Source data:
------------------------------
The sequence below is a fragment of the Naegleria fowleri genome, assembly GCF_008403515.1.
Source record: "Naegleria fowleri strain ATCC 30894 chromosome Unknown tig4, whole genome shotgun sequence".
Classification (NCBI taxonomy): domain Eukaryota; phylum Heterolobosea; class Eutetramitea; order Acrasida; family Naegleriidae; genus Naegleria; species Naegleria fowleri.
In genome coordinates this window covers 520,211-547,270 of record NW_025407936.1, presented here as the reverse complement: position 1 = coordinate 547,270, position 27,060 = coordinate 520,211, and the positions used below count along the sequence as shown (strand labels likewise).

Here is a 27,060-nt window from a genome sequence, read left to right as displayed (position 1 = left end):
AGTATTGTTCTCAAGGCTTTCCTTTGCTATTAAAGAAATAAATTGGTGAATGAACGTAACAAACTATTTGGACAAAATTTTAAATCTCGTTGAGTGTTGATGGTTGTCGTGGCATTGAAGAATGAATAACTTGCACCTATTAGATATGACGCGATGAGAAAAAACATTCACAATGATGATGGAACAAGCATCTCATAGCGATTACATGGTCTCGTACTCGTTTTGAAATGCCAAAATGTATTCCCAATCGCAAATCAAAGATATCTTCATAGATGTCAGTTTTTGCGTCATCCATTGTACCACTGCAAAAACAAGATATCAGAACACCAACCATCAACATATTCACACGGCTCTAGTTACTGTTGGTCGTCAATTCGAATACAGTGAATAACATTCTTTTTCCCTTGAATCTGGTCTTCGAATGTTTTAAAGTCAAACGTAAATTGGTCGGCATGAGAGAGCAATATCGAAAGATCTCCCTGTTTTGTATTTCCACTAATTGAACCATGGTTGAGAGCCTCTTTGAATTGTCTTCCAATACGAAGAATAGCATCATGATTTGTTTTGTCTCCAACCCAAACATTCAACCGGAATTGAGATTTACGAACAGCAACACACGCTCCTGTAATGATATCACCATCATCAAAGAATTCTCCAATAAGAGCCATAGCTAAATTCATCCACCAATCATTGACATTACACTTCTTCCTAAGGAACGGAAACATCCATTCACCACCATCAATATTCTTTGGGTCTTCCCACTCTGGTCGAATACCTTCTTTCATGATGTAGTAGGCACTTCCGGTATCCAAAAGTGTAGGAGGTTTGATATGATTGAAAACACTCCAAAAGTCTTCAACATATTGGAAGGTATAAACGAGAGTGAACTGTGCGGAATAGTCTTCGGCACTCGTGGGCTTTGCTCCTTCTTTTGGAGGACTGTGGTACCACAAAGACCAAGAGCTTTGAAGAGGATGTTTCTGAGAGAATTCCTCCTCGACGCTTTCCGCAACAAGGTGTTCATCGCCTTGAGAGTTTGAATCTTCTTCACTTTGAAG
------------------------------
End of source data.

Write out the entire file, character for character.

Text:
The sequence below is a fragment of the Naegleria fowleri genome, assembly GCF_008403515.1.
Source record: "Naegleria fowleri strain ATCC 30894 chromosome Unknown tig4, whole genome shotgun sequence".
Classification (NCBI taxonomy): domain Eukaryota; phylum Heterolobosea; class Eutetramitea; order Acrasida; family Naegleriidae; genus Naegleria; species Naegleria fowleri.
In genome coordinates this window covers 520,211-547,270 of record NW_025407936.1, presented here as the reverse complement: position 1 = coordinate 547,270, position 27,060 = coordinate 520,211, and the positions used below count along the sequence as shown (strand labels likewise).

Here is a 27,060-nt window from a genome sequence, read left to right as displayed (position 1 = left end):
AGTATTGTTCTCAAGGCTTTCCTTTGCTATTAAAGAAATAAATTGGTGAATGAACGTAACAAACTATTTGGACAAAATTTTAAATCTCGTTGAGTGTTGATGGTTGTCGTGGCATTGAAGAATGAATAACTTGCACCTATTAGATATGACGCGATGAGAAAAAACATTCACAATGATGATGGAACAAGCATCTCATAGCGATTACATGGTCTCGTACTCGTTTTGAAATGCCAAAATGTATTCCCAATCGCAAATCAAAGATATCTTCATAGATGTCAGTTTTTGCGTCATCCATTGTACCACTGCAAAAACAAGATATCAGAACACCAACCATCAACATATTCACACGGCTCTAGTTACTGTTGGTCGTCAATTCGAATACAGTGAATAACATTCTTTTTCCCTTGAATCTGGTCTTCGAATGTTTTAAAGTCAAACGTAAATTGGTCGGCATGAGAGAGCAATATCGAAAGATCTCCCTGTTTTGTATTTCCACTAATTGAACCATGGTTGAGAGCCTCTTTGAATTGTCTTCCAATACGAAGAATAGCATCATGATTTGTTTTGTCTCCAACCCAAACATTCAACCGGAATTGAGATTTACGAACAGCAACACACGCTCCTGTAATGATATCACCATCATCAAAGAATTCTCCAATAAGAGCCATAGCTAAATTCATCCACCAATCATTGACATTACACTTCTTCCTAAGGAACGGAAACATCCATTCACCACCATCAATATTCTTTGGGTCTTCCCACTCTGGTCGAATACCTTCTTTCATGATGTAGTAGGCACTTCCGGTATCCAAAAGTGTAGGAGGTTTGATATGATTGAAAACACTCCAAAAGTCTTCAACATATTGGAAGGTATAAACGAGAGTGAACTGTGCGGAATAGTCTTCGGCACTCGTGGGCTTTGCTCCTTCTTTTGGAGGACTGTGGTACCACAAAGACCAAGAGCTTTGAAGAGGATGTTTCTGAGAGAATTCCTCCTCGACGCTTTCCGCAACAAGGTGTTCATCGCCTTGAGAGTTTGAATCTTCTTCACTTTGAAG